It seems that Hamlet does not want to extract revenge and he regrets promising the ghost that he will do so, “O cursed spite,/That ever I was born to set it right! (I.v.28). Hamlet has many opportunities to kill Claudius throughout the course of the play. Hamlet considers killing Claudius while he is confessing his sins. Hamlet then does what he is good at and reconsiders his actions.
But he comes back as Sweeney Todd wanting to seek vengeance on the man who sent him away from his family. In Hamlet, Hamlet struggles with his fathers death. He is the only one able to talk to the ghost of his father. Everyone around notices his absent mind, and believes he is crazy, even his own mother, “Alas, he is mad.” (III.iv.106). But later on, we discover Hamlet is not mad, and that it was all just an act.
“Thou poor ghost.” (I, v, 97) Hamlet pities his father, as he was murdered and was not given the chance to pray. This conjures frightening thoughts in his mind, for if he were to be murdered as well, would he be sent to burn in purgatory? Towards the middle of the play, though Hamlet’s thoughts still point towards suicide, he begins to toy with the possibilities of what death could be like. “To die, to sleep; … perchance to dream.” (III, i, 60-65) He may find some comfort in death if death
On one level it helps develop the reader’s understanding of some of the play’s key themes. The first of these is revenge. At this point in the play, after Hamlet has earlier been told by his father’s ghost that he was murdered by his brother, Hamlet’s uncle Claudius, Hamlet has taken no significant action to claim that revenge the ghost has demanded. He believes he has established grounds for taking the appropriate revenge, yet
He even contemplates suicide but his rational mind stops him from doing so. Hamlet is painfully aware that committing suicide will damn his soul to hell. Shortly after, Hamlet meets with the ghost of his father. The ghost of King Hamlet tells Hamlet that Claudius, the brother of King Hamlet, killed him. The ghost asks Hamlet to avenge his “most foul murder.” However, he warns Hamlet not to let revenge consume his mind.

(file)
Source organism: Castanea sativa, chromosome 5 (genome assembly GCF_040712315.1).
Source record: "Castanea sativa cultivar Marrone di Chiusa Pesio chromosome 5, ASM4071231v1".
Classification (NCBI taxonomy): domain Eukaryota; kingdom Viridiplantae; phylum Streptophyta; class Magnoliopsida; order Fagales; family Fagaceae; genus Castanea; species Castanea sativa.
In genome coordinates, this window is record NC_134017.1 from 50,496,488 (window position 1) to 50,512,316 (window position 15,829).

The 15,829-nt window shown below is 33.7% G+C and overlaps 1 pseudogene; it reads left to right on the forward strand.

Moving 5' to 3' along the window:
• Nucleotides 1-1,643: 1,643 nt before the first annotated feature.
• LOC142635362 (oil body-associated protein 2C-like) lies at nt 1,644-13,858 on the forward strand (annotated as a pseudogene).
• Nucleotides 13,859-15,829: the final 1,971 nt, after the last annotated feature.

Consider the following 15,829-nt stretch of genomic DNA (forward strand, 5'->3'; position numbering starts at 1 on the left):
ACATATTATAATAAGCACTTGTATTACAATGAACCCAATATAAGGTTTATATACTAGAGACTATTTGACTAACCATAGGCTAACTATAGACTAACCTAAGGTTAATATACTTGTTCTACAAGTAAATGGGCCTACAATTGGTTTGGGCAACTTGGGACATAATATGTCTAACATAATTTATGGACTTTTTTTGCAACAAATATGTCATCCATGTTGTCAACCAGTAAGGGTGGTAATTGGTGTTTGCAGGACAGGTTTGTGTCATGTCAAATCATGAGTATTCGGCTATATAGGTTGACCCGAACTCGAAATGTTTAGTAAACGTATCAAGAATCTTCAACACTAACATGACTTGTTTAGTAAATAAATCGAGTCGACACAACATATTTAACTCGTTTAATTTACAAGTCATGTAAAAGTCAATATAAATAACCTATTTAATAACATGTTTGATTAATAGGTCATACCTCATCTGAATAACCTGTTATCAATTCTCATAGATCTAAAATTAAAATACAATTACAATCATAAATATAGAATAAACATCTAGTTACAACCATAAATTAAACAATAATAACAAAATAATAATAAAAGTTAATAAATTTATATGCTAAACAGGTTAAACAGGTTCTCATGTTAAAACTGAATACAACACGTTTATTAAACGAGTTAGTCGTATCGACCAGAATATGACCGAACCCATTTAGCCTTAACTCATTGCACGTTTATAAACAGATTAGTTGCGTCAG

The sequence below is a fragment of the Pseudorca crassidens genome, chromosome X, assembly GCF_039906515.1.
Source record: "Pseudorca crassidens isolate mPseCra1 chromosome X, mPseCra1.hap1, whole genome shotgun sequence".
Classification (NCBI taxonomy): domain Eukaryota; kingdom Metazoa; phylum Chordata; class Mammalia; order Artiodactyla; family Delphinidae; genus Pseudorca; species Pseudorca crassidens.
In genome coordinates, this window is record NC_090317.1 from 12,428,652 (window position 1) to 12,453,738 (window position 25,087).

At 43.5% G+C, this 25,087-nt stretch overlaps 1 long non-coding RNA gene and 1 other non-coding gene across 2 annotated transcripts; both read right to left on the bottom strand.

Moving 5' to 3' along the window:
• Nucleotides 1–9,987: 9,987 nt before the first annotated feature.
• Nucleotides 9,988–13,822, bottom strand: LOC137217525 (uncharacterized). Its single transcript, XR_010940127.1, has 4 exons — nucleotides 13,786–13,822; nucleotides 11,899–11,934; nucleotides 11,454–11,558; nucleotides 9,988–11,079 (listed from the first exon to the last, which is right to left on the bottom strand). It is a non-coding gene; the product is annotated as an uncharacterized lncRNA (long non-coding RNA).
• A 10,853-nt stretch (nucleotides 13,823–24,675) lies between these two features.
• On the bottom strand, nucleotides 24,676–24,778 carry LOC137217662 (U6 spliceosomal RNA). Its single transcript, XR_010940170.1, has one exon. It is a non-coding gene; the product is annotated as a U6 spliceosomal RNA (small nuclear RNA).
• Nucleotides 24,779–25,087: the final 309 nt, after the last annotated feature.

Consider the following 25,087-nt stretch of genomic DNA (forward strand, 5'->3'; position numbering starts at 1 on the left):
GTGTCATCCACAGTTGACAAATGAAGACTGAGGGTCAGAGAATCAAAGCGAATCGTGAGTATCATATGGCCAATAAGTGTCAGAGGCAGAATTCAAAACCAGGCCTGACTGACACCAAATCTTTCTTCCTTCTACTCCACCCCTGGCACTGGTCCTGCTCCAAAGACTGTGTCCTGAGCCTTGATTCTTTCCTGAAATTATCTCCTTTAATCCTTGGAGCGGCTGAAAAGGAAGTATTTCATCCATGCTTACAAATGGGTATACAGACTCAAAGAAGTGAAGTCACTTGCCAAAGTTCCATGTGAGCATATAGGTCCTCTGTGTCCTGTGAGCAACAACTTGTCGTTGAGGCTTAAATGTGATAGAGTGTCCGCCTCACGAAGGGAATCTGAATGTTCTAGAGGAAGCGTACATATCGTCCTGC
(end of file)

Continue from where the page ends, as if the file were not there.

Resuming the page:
Hamlet also demonstrates his flaw when he says “That would be scanned,”(Shakespeare III.iii.76) which basically means that he wants think more about the situation at hand, before following it through. His nature to over-think matters is considered a tragic flaw, because his decision to put off the murder of Claudius, leads to the death of many characters in the play, including him. Not only does Hamlet miss his opportunity when he scum’s to his flaw, but he also displays another tragic flaw, which is to procrastinate. Ophelia’s character flaw that is displayed is her emotional weakness. Ultimately Ophelia’s flaw is the reason for her own death, which is what makes it so tragic.
“To be or not to be, that is the question; whether’ tis nobler in the mind to suffer...” (Shakespeare Act 3, Scene 1). This quotation proves Hamlet becomes inferior to others and the environment through his madness, causing him to express himself explicitly towards others. Hamlet’s madness not only causes his loved ones lives but it allows his “end” to come because he accepts every challenge from his opponent. Hamlet’s madness not only affects him but Ophelia, who is mentally torn apart by Hamlet. Ophelia was once flawless, but since her encounter with Hamlet she has fallen into the same madness and wants to kill herself.
he expresses his sourness against the treachery of his uncle. Critics suggest that the first soliloquy is an outline of the coming tragedy of Hamlet's life. In the second soliloquy, Hamlet appears to be a man of decision. When the Ghost discloses the secrets of King Hamlet's murder, Hamlet decides to take revenge. he puts on a mask of madness to mislead the world.
Hamlet continues to say that most of humanity would commit suicide and escape the hardships of life, but do not because they are unsure of what awaits them in the after life. Hamlet throughout the play is continually tormented by his fathers death and his inability to get revenge against Claudius and on several occasions seriously considers suicide, but always ends up backing out because it is a sin forbidden by God. We first see Hamlet contemplate suicide after Claudius and Getrude ask him to stay in Denmark, rather than return to Wittenburg to resume his studies against his wishes. In Hamlet's first soliloquy, Hamlet clearly wants to commit suicide, and wishes that his, “solid flesh would melt,/Thaw, and resolve itself into a dew!” (I. ii. 133-134).
Andrew Wolff IB English Mrs. Singer Act 3 Commentary Hamlet’s soliloquy in Act 3, the “To Be or Not To Be,” portrays Hamlet as a very confused man. He is very unsure of himself and his thoughts often shift between two extremes. In the monologue, he contemplates whether or not he should continue to live, or if he should end his own life. Also, he considers seeking revenge for his father’s death. However, unlike Hamlet’s first two major soliloquies, this one seems to be governed by reason and not frenzied emotion.